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Silences in NGO discourse: The role and future of NGOs in Africa

Issa Shivji

2007

SARPN acknowledges Fahamu as a source of this document: www.fahamu.org
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Preface

This paper examines critically the role and future of the NGO in Africa in the light of its self-perception as a non-governmental, non-political, non-partisan, non-ideological, non-academic, non-theoretical, non-profit association of well-intentioned individuals dedicated to changing the world to make it a better place for the poor, marginalised and downcast. The paper argues that the role of NGOs in Africa cannot be understood without clear characterisation of the current historical moment.

On a canvass of broad strokes, I depict Africa at the crossroads of the defeat of the national project and the rehabilitation of the imperial project. Faced with an avalanche of diatribe about the ‘end of history’, I find it necessary, albeit briefly, to reiterate the history of Africa’s enslavement: from the first contacts with the Europeans five centuries ago, through the slave trade, to colonialism, and now globalisation. The aim of this historical detour is to demonstrate the fundamental antithesis between the national and the imperial projects, so as to identify correctly the place and role of NGOs within them.

I locate the rise, prominence and privileging of the NGO sector in the womb of the neoliberal offensive. Its aims are ideological, economic and political. I argue that NGO discourse, or more correctly, non-discourse, is predicated on the philosophical and political premises of the neoliberal or globalisation paradigm. It is in this context that I will discuss the ‘five silences’, or blind spots, in NGO discourse. I then draw out the implications of these silences for the contemporary and future roles of the NGO sector in Africa.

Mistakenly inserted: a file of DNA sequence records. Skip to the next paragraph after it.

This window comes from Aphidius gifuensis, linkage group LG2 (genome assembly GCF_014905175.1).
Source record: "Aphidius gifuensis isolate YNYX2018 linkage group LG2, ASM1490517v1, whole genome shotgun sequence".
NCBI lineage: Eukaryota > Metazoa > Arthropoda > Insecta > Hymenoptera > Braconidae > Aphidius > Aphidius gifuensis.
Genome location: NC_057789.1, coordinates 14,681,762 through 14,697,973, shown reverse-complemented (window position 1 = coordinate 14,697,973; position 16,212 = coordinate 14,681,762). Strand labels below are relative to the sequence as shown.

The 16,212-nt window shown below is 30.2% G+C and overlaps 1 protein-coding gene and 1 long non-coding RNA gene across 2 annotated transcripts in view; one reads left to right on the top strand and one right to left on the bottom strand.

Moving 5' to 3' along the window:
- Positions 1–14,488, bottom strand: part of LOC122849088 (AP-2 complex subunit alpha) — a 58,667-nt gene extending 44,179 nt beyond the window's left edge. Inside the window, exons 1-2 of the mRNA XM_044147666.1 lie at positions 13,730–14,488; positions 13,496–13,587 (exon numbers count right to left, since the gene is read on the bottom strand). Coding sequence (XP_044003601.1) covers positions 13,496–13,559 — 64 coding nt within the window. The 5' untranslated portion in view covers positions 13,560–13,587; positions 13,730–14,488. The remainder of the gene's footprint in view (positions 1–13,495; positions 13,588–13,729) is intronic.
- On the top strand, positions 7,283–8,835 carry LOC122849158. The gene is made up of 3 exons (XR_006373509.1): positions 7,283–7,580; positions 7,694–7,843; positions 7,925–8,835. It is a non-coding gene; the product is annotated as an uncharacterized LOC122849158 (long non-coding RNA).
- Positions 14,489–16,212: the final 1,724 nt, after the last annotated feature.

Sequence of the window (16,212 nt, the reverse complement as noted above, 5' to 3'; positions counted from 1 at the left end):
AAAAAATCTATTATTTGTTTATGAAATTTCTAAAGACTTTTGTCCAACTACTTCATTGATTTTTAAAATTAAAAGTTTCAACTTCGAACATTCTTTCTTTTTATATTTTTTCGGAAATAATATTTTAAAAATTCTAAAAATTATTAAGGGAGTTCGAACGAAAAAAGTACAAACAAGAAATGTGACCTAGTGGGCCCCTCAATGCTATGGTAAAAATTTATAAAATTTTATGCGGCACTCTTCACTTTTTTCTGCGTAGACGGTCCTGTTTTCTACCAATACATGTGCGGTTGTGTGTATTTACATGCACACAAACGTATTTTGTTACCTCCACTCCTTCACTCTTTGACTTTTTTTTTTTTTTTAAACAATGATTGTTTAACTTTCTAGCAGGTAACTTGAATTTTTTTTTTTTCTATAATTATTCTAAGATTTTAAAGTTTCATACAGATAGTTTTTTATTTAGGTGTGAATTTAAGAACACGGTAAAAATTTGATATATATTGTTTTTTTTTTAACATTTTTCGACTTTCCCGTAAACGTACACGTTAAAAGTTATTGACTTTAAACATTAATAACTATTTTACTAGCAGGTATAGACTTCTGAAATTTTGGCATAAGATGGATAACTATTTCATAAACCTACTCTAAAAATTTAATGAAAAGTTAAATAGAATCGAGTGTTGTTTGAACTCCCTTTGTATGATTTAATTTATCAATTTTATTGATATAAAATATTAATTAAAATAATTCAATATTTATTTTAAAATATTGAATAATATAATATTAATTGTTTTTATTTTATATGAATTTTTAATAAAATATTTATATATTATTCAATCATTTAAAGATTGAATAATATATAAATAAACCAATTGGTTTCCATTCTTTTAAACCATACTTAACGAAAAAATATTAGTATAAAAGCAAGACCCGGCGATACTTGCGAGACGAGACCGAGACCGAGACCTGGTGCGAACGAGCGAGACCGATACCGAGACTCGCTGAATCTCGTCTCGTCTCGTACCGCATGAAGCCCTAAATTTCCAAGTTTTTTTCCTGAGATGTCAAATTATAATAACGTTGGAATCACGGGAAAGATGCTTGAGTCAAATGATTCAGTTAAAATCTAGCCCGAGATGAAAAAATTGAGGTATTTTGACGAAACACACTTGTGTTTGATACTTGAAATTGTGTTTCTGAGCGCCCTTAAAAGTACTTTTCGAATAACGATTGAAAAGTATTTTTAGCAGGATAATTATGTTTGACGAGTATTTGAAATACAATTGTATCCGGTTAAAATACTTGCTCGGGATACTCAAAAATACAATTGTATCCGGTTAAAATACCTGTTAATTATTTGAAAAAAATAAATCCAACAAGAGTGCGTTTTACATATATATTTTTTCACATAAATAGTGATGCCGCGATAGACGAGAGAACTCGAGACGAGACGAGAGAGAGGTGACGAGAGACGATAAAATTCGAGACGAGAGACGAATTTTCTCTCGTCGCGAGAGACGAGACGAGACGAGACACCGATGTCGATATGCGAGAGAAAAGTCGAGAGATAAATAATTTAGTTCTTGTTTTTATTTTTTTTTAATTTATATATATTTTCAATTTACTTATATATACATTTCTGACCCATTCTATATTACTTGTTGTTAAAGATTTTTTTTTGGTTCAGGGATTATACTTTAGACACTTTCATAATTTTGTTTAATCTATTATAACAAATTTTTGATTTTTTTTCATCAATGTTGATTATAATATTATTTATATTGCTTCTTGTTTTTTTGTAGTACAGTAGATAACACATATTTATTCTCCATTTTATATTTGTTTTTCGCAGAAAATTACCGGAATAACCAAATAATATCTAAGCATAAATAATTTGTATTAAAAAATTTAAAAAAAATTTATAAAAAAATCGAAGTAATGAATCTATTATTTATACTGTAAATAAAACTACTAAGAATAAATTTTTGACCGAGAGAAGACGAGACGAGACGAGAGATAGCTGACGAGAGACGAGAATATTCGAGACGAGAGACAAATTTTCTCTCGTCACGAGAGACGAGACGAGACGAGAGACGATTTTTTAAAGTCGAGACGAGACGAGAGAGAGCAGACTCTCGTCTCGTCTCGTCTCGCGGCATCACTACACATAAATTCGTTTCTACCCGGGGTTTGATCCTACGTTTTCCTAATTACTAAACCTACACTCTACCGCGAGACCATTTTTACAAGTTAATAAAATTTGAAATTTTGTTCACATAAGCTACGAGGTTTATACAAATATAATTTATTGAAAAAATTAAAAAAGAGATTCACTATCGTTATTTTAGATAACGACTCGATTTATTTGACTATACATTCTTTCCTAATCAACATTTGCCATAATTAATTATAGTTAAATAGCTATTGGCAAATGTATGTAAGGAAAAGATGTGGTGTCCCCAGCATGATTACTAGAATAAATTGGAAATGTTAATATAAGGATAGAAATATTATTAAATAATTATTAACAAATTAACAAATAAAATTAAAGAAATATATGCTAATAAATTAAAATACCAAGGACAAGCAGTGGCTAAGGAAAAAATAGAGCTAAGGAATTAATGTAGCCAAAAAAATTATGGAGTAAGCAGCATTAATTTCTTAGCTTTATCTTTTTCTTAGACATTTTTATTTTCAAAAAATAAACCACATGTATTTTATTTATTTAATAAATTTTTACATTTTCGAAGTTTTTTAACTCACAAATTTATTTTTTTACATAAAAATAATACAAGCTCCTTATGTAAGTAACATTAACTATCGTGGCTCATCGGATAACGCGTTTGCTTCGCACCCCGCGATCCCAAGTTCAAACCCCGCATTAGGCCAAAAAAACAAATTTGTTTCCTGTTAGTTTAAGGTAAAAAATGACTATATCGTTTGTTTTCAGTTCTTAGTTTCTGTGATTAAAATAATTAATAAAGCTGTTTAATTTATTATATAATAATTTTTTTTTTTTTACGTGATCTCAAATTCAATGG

Before I begin, I must make two confessions. First, my paper is undoubtedly critical, sometimes ruthlessly so, but not cynical. Second, this criticism is also self-criticism, since the author has been involved in NGO activism for some 15 years. Finally, I must make clear that I do not doubt the noble motivations and good intentions of NGO leaders and activists. But we do not judge the outcome of a process by the intentions of its authors. We aim to analyse the objective effects of actions, regardless of their intentions.



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